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BUCCINA disjecit Thebarum moenia, struxit
MENTE senes olim juvenis, Faustine, premebas,
EXCEPTÆ hospitio, musæ tribuere libellos
STELLA mea, observans stellas, dii me æthera faxint Multis ut te oculis sim potis aspicere.
CLARA Cheroneæ soboles, Plutarche, dicavit
DAT tibi Pythagoram pictor; quod ni ipse tacere
PROLEM Hippi, et sua qua meliorem secula nullum Videre, Archidicen, hæc tumulavit humus;
Quam, regum sobolem, nuptam, matrem, atque sororem Fecerunt nulli sors titulique gravem.
CECROPIDIS gravis hic ponor, Martique dicatus,
FLORIBUS in pratis, legi quos ipse, coronam
MUREM Asclepiades sub tecto ut vidit avarus,
SEPE tuum in tumulum lacrymarum decidit imber,
ARTI ignis lucem tribui, tamen artis et ignis
Gratia nulla hominum mentes tenet, ista Promethei
Munera muneribus, si retulere fabri.
ILLA triumphatrix Graium consueta procorum
Hoc Veneri speculum; nolo me cernere qualis
CRETHIDA fabellas dulces garrire peritam
DICITE, Causidici, gelido nunc marmore magni Mugitum tumulus comprimit Amphiloci.
Si forsan tumulum quo conditur Eumarus aufers, Nil lucri facies; ossa habet et cinerem.
ME, rex deorum, tuque, duc, necessitas,
Quo, lege vestra, vita me feret mea.
POETA, lector, hic quiescit Hipponax,
EUR. MED. 193-203.
Voce aut fidibus pellere docuit;
Pectora molli mulcet dubiæ
Τοῖος ̓́Αρης βροτολοιγὸς ἐνὶ πτολέμοισι μέμηνε,
Καὶ τοῖος Παφίην πλῆξεν ἔρωτι θεάν.
The above is a version of a Latin epigram on the famous John duke of Marlborough, by the abbé Salvini, which is as follows:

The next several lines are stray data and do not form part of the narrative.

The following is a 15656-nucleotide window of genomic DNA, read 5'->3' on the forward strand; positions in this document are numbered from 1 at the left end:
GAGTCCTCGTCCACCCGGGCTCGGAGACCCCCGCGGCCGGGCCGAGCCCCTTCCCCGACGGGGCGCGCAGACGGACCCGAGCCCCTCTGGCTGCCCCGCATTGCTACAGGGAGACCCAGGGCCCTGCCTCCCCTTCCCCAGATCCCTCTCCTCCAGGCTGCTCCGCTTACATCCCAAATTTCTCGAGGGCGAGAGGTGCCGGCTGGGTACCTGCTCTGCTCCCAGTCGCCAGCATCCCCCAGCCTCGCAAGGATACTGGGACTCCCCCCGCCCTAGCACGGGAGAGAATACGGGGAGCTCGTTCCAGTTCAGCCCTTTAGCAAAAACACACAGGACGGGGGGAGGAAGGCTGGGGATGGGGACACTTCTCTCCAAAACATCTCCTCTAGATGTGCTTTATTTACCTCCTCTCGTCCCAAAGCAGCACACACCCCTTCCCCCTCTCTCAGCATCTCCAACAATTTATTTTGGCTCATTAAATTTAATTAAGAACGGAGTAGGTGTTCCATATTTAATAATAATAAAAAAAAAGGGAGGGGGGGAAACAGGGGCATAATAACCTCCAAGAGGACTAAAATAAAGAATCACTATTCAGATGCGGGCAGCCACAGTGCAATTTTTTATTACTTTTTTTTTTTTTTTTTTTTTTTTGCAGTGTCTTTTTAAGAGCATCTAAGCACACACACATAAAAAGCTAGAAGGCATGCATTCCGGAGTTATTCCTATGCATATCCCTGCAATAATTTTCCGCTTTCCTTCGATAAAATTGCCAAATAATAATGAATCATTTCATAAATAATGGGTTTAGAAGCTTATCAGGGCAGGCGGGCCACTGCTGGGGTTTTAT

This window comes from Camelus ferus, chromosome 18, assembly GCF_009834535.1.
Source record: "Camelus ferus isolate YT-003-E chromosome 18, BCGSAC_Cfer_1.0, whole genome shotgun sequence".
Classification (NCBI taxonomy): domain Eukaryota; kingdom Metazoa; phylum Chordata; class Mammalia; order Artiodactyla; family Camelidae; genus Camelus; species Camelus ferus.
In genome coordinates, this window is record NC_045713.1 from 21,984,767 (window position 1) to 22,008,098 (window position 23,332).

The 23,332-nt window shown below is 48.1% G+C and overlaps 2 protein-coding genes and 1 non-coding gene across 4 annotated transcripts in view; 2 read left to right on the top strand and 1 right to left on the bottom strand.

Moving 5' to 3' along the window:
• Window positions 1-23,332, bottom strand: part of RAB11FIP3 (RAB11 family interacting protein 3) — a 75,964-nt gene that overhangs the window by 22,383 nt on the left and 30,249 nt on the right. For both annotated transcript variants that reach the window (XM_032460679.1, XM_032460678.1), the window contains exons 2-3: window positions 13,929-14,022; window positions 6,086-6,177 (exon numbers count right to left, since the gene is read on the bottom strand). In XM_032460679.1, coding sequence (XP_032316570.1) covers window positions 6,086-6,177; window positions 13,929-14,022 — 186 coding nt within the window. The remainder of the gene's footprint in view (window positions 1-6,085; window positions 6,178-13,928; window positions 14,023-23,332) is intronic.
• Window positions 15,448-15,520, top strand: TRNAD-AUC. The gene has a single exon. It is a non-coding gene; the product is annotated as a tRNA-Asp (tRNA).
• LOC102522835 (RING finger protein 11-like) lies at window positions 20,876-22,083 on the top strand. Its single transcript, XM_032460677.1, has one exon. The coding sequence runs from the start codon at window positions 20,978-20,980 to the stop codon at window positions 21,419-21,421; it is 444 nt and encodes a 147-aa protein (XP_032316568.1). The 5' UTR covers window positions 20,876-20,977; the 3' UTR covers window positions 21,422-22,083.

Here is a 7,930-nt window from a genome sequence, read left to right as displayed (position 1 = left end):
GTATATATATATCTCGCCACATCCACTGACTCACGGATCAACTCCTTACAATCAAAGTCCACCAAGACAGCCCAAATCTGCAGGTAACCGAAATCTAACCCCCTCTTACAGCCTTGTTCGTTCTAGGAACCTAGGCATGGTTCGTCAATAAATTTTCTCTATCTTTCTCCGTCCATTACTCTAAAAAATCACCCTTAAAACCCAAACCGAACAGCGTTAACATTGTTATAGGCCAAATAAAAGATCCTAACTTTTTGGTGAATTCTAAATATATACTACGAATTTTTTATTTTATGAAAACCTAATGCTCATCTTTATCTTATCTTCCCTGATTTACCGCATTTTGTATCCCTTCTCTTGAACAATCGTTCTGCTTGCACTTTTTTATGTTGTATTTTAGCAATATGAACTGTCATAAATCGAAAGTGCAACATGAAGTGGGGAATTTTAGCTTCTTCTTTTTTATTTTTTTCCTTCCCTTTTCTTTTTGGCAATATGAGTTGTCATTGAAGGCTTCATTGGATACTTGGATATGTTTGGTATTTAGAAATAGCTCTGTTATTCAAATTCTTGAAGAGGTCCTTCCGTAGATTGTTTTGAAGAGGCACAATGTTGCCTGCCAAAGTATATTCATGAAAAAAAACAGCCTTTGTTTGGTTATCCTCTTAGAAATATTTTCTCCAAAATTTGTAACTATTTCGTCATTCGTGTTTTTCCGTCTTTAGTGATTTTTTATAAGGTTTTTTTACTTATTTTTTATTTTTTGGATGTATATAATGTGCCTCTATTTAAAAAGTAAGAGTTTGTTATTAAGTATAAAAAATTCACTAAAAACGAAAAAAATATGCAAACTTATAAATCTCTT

Haud alio vultu fremuit Mars acer in armis :
Haud alio Cypriam percutit ore deam.
The duke was, it seems, remarkably handsome in his person, to which the second line has reference.
PRIMA parit terras ætas ; siccatque secunda;
HIS Tempelmanni numeris descripseris orbem,
Papa suo regit imperio ter millia quinque.
y To the above lines, (which are unfinished, and can, therefore, be only offered as a fragment,) in the doctor's manuscript, are prefixed the words "Geographia Metrica." As we are referred, in the first of the verses, to Templeman, for having furnished the numerical computations that are the subject of them, his work has been, accordingly, consulted, the title of which is, a new Survey of the Globe; and which professes to give an accurate mensuration of all the empires, kingdoms, and other divisions thereof, in the square miles that they respectively contain. On comparison of the several numbers in these verses, with those set down by Templeman, it appears that nearly half of them are precisely the same; the rest are not quite so exactly done. For the convenience of the reader, it has been thought right to subjoin each number, as it stands in Templeman's works, to that in Dr. Johnson's verses which refers to it.
2 In this first article that is versified, there is an accurate conformity in Dr. Johnson's number to Templeman's; who sets down the square miles of Palestine at 7,600.
a The square miles of Egypt are, in Templeman, 140,700.
The whole Turkish empire, in Templeman, is computed at 960,057 square miles.
e In the four following articles, the numbers in Templeman and in Johnson's verses are alike.-We find, accordingly, the Morea, in Templeman, to be set down at 7,220 square miles.-Arabia, at 700,000.-Persia, at 800,000.—and Naples, at 22,000.
d Sicily, in Templeman, is put down at 9,400.
e The pope's dominions, at 14,868.
Tuscany, at 6,640.
* Genoa, in Templeman, as in Johnson likewise, is set down at 2,400. Lucca, at 286.